US expanding air war into Quetta?

JI_Quetta.jpg

Members of the pro-Taliban Jamiat ulema-i-Islam party protest in Quetta on Thursday, May 28, 2009, against the military offensive against Taliban in Swat. AP Photo.

According to the Telegraph, the US has threatened to expand the airstrike campaign to include the Quetta Shura, the Afghan Taliban’s governing council led by Mullah Omar:

State department and intelligence officials delivered the ultimatum to Asif Ali Zardari, Pakistan’s president, last week as he visited the US for the United Nations’ security council sessions and the G20 economic summit.

Pakistan’s government has argued the Quetta Shura, led by Mullah Mohammad Omar, does not harm Pakistan. It has said that dealing with other militants such as those in the Swat valley was a higher priority.

But last week Anne Patterson, America’s ambassador to Islamabad, told the Daily Telegraph that the offensive in Swat was not targeting the insurgents posing the greatest danger to Nato forces in Afghanistan.

An official at the Pakistani interior ministry told the Daily Telegraph: “The Americans said we have been raising this issue with you time and again. These elements are attacking Nato forces in southern Afghanistan, especially in Helmand. The Americans said ‘If you don’t take action, we will.'”

Rehman Malik, Pakistan’s interior minister, said the US had so far been unable to provide detailed intelligence to target the Quetta Shura. He said: “We need real-time intelligence. The Americans have never told us any location.”

Malik makes a similar argument when discussing the government’s failure to move against Lashkar-e-Taiba leader Hafiz Saeed.

According to this report at the Times Online, Pakistan’s Inter-Service Intelligence agency is moving senior Taliban leaders to the port city of Karachi, effectively putting them out of reach.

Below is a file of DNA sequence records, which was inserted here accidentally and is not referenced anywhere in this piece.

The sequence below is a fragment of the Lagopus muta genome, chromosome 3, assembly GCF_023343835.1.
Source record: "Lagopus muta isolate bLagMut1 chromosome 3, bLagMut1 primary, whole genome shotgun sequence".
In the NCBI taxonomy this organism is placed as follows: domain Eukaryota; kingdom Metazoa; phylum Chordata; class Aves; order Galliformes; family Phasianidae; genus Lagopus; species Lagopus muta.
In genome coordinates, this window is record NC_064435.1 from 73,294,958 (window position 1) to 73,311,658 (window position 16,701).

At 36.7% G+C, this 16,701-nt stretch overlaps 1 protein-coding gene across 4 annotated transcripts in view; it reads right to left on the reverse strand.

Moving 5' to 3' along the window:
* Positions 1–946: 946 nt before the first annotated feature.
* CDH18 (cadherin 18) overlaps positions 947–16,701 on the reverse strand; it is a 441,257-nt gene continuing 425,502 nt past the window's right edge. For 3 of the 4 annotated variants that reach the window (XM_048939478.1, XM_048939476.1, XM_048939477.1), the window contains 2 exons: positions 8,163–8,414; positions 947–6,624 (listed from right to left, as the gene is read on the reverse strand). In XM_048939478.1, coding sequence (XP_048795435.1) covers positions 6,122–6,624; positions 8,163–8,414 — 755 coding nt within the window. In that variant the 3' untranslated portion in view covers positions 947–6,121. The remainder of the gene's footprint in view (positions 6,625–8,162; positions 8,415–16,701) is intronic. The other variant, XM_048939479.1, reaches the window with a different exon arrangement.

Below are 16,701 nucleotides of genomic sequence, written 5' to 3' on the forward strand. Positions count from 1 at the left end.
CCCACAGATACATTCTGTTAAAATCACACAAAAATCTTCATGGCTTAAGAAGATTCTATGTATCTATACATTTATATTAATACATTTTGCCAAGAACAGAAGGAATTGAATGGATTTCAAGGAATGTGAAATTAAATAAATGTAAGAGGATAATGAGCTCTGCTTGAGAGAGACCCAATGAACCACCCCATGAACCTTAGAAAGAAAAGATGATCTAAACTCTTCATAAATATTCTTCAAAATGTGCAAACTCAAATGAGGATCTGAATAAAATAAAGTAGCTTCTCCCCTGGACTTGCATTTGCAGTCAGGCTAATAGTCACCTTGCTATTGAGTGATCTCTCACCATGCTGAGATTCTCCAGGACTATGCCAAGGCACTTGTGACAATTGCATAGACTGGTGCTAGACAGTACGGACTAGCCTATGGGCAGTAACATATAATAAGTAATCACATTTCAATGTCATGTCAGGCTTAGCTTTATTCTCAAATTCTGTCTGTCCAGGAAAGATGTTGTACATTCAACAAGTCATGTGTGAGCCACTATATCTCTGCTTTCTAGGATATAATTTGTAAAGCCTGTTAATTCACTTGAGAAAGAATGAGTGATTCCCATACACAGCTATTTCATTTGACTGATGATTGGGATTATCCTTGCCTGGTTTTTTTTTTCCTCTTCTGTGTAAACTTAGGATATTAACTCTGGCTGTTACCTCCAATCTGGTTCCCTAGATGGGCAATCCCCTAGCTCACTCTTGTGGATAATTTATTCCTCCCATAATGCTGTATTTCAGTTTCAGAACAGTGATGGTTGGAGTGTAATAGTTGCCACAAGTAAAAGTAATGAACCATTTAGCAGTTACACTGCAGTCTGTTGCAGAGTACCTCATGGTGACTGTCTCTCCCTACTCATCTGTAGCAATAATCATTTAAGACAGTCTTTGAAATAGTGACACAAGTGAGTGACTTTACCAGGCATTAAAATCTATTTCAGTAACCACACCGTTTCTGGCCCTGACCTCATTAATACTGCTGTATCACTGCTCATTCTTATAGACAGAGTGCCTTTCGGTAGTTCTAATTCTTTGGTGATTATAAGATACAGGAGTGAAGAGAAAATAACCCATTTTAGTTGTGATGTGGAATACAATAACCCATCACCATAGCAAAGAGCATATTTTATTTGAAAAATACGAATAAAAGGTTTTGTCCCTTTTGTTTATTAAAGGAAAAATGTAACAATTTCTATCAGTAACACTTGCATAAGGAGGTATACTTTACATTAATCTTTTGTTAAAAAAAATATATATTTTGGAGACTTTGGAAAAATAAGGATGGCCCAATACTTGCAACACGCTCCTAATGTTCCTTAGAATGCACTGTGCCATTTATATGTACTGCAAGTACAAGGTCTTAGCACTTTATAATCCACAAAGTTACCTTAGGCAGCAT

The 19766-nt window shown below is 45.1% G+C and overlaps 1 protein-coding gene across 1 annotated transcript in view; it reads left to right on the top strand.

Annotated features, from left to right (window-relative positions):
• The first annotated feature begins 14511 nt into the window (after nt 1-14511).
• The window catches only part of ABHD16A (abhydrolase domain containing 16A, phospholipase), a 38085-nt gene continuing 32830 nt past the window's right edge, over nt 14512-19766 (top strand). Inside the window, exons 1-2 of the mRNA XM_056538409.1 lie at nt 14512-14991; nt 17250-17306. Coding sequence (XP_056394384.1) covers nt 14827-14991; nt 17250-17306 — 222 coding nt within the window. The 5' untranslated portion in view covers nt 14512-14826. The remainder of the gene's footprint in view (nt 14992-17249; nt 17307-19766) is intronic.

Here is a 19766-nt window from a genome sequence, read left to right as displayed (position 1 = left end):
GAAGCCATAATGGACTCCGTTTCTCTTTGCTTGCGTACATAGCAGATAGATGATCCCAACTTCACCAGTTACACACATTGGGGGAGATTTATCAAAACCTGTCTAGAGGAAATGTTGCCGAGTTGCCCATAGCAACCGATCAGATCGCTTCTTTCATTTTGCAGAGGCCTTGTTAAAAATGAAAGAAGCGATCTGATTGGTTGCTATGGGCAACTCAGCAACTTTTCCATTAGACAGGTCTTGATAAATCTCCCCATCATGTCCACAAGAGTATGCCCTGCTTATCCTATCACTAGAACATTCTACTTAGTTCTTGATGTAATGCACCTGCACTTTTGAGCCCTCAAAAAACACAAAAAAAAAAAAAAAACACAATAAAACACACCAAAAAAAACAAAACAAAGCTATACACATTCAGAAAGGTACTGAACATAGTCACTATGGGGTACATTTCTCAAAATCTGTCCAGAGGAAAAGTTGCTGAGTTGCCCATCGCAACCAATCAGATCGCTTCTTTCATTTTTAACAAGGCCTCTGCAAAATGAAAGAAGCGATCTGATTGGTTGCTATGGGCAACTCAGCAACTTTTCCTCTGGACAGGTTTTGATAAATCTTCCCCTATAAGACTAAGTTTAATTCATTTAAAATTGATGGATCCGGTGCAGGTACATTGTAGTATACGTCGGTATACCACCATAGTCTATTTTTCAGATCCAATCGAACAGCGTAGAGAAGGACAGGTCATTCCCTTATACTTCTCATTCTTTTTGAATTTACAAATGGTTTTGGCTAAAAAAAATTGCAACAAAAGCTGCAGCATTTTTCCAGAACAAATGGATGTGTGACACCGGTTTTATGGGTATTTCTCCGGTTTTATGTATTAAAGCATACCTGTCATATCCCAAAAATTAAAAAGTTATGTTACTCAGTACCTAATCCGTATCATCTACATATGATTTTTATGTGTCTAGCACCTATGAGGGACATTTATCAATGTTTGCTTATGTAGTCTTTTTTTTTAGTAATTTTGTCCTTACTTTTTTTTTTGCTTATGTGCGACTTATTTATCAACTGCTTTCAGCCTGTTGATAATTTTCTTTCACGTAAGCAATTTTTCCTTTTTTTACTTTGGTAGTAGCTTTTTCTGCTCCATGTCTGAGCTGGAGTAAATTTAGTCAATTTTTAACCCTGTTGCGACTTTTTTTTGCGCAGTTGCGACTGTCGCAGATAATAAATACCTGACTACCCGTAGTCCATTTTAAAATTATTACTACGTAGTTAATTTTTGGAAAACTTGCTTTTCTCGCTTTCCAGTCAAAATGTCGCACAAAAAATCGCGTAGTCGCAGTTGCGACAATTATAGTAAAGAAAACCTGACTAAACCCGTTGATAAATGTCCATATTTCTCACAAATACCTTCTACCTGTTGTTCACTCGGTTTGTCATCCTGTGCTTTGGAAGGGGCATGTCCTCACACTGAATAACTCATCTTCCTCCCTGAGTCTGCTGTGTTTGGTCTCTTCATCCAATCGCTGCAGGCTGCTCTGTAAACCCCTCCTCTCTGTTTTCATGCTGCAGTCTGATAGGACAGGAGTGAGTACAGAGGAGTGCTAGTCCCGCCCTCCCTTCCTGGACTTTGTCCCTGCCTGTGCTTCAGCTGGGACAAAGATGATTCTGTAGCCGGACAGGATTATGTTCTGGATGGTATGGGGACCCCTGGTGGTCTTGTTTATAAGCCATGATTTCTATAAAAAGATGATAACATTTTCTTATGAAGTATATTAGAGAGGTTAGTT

Taking the air war to the Taliban in Pakistan’s major cities is a different ballgame than striking at compounds and camps in the villages in Pakistan’s tribal areas. The US would have to strike in populated centers, and the risk of civilian casualties would be far greater. And putting boots on the ground, an option listed in the Telegraph article, in a city like Quetta, would be impossible without direct Pakistani support, which will not be forthcoming.

Bill Roggio is a Senior Fellow at the Foundation for Defense of Democracies and the Editor of FDD's Long War Journal.

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11 Comments

  • DANNY says:

    I have a feeling the dirty wizard OBL is living nicely in Karachi.

  • Render says:

    I dunno about impossible…
    I would think it all depends on how fast you get there and how long you plan to stay.
    QUETTA
    THAT
    IS,
    R

  • Mr T says:

    They haven’t given us a location.
    Let me give it to you. They are at their homes. Look them up in the phonebook and go over there. Ah, but you already know that.
    The games Paks play.

  • MILNEWS.ca says:

    C’mon guys, Pakistan’s interior minister says Mullah Omar’s in Kandahar – move along folks, nothing to see here in Quetta 😉

  • Tyler says:

    I’ll take a guess that its an attempt by the US to flush the Taliban leadership OUT of Quetta. Yeah, they’d be harder for drones to hit if they’re in Karachi, but it would also be harder for the Taliban to maintain command and control. Quetta sits on a nice crossroads which jihadists have used to facilitate movement of personnel and resources from across the region into Afghanistan. I remember a story a while back that foreign fighters trained in Iraq made their way into Helmland via Quetta. Perhaps why the Taliban have become so proficient in building roadside bombs.